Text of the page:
James Reddington is an artist and photographer based out of Brooklyn, NY. After graduating with a BA in photography from California State University Sacramento, he set out for New York City to pursue an MFA in Photography at the School of Visual Arts. His work has been featured in several group exhibitions in California and New York. His work deals with memory, dreams, storytelling, and how photography brings all of them together.
The history of blue collar, American working class is a complex narrative, often overshadowed by the “rags to riches” tales of those who made it. Coal mining was once an industry that employed a staggering number of men over multiple generations, creating an historic, visually striking archetype for the blue collar workforce. The story of the American miner, however, is more often about not making it – there are no riches, only rags and coal. James Reddington (MFA, School of Visual Arts) explores this story through his own family history, piecing together a legacy rooted in the now-defunct mining landscape of Pennsylvania.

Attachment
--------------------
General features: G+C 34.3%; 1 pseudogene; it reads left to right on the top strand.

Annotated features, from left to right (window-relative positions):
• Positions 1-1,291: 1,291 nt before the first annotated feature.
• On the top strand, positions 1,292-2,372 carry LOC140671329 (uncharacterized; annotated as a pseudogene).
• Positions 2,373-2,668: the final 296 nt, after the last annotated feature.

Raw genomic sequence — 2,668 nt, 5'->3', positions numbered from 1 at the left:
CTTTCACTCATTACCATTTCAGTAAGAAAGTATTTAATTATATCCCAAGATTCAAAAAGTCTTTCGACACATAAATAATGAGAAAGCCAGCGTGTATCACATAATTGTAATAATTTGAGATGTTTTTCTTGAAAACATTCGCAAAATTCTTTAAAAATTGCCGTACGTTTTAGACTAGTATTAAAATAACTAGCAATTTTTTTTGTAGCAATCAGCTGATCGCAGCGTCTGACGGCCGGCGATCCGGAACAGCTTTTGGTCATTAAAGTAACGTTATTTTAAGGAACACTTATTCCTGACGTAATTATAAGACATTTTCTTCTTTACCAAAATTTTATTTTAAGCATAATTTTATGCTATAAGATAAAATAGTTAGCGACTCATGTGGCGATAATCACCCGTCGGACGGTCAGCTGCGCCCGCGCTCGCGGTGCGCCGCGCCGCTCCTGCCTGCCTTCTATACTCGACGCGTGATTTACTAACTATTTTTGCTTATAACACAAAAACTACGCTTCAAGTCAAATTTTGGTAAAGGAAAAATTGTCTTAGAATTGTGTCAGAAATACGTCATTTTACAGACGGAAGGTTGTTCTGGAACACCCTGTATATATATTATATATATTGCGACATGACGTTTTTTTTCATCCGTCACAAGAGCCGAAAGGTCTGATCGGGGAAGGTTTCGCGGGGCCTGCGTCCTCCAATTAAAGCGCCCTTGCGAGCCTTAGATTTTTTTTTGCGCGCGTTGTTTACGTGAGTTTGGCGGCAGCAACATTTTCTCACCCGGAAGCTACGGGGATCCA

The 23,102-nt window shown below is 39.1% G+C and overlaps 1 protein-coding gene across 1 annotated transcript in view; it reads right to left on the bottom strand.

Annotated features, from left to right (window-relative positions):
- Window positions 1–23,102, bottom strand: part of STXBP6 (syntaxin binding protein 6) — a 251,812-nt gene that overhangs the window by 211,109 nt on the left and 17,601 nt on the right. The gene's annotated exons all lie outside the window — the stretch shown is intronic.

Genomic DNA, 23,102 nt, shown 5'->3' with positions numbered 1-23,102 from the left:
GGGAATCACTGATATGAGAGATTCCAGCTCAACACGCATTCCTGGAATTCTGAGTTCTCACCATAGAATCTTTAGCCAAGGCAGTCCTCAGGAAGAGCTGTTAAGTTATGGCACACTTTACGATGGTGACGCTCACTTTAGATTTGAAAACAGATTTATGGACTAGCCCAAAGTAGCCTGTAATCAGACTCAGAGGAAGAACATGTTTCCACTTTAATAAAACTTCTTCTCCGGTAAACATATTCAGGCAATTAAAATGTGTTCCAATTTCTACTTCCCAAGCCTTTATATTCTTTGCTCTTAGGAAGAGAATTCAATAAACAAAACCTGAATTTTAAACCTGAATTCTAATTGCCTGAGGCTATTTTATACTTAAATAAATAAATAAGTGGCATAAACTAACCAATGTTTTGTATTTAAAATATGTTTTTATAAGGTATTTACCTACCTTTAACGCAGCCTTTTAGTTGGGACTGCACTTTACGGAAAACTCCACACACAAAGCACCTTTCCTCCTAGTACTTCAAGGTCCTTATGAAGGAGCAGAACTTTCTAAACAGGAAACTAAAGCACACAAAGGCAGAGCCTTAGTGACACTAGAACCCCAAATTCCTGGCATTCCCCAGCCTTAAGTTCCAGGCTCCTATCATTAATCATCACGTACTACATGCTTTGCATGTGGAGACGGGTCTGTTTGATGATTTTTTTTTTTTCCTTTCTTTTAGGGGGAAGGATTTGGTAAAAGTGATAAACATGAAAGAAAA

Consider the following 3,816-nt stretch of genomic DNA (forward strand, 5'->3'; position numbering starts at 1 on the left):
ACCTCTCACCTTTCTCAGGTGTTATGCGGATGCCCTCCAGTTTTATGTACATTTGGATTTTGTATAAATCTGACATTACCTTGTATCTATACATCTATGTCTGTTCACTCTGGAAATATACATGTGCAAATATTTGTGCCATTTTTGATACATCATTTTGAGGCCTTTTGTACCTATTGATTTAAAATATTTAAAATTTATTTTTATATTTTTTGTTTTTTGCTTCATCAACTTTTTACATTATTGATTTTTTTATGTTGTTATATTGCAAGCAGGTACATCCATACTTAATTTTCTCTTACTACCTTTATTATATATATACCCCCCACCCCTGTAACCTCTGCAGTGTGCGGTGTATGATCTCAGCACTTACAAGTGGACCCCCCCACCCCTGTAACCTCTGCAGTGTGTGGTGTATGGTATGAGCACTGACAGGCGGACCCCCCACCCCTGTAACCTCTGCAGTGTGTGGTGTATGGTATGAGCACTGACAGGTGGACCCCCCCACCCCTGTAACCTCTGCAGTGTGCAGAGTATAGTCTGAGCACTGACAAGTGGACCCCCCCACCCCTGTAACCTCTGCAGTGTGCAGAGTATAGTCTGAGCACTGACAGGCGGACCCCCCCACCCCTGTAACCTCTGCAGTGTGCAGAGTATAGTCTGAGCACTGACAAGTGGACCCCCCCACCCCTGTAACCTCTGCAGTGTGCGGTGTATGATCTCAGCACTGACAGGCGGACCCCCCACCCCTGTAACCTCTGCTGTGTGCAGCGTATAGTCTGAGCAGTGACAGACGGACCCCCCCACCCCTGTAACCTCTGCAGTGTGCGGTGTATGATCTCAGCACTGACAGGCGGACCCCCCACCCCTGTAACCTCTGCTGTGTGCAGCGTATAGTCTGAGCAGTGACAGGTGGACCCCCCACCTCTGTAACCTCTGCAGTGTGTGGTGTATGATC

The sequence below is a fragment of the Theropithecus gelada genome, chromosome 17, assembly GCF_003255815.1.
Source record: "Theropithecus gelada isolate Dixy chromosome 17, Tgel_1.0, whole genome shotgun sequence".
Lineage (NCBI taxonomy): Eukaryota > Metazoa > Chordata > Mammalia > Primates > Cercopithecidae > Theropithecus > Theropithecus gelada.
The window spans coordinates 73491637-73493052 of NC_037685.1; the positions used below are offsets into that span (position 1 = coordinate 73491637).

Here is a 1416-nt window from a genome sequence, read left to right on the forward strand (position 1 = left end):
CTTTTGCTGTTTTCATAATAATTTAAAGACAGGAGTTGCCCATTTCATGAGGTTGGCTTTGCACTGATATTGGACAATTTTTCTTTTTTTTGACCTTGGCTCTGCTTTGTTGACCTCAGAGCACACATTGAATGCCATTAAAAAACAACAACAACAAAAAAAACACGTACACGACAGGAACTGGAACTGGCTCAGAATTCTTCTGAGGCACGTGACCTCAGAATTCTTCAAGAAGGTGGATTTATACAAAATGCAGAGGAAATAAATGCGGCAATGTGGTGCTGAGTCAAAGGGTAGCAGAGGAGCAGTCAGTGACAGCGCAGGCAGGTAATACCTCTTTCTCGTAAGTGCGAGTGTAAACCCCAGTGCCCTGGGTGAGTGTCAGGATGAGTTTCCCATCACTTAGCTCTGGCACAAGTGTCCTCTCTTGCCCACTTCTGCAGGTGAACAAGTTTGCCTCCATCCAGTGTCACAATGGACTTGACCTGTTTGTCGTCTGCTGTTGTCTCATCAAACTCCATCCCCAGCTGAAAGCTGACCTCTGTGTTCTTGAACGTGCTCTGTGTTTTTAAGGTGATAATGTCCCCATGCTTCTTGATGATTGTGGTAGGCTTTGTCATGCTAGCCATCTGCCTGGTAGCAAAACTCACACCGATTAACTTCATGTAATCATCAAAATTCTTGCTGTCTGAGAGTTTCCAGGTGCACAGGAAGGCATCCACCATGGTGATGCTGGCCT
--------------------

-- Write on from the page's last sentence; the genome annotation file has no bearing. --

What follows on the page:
Coal represents the central motif in the on-going project, “PA,” a series of photographs and collected ephemera assembled to recreate an elusive family history in Luzerne County, Pennsylvania. Reddington approaches the landscape as a point of departure for exploration, visually composing his own “coming of age” story. Reddington captures the remnants of a society abandoned by a failed mining economy following the 1959 Knox Mine Disaster, and through this examines the relationship between his grandfather and father, as well as his own connections to his paternal heritage.
“PA” depicts a personal moment of discovery, layered between the misfortunes of a forgotten industry, a mysterious family origin, and the decay of a community.
To view more of James’ work please visit his website.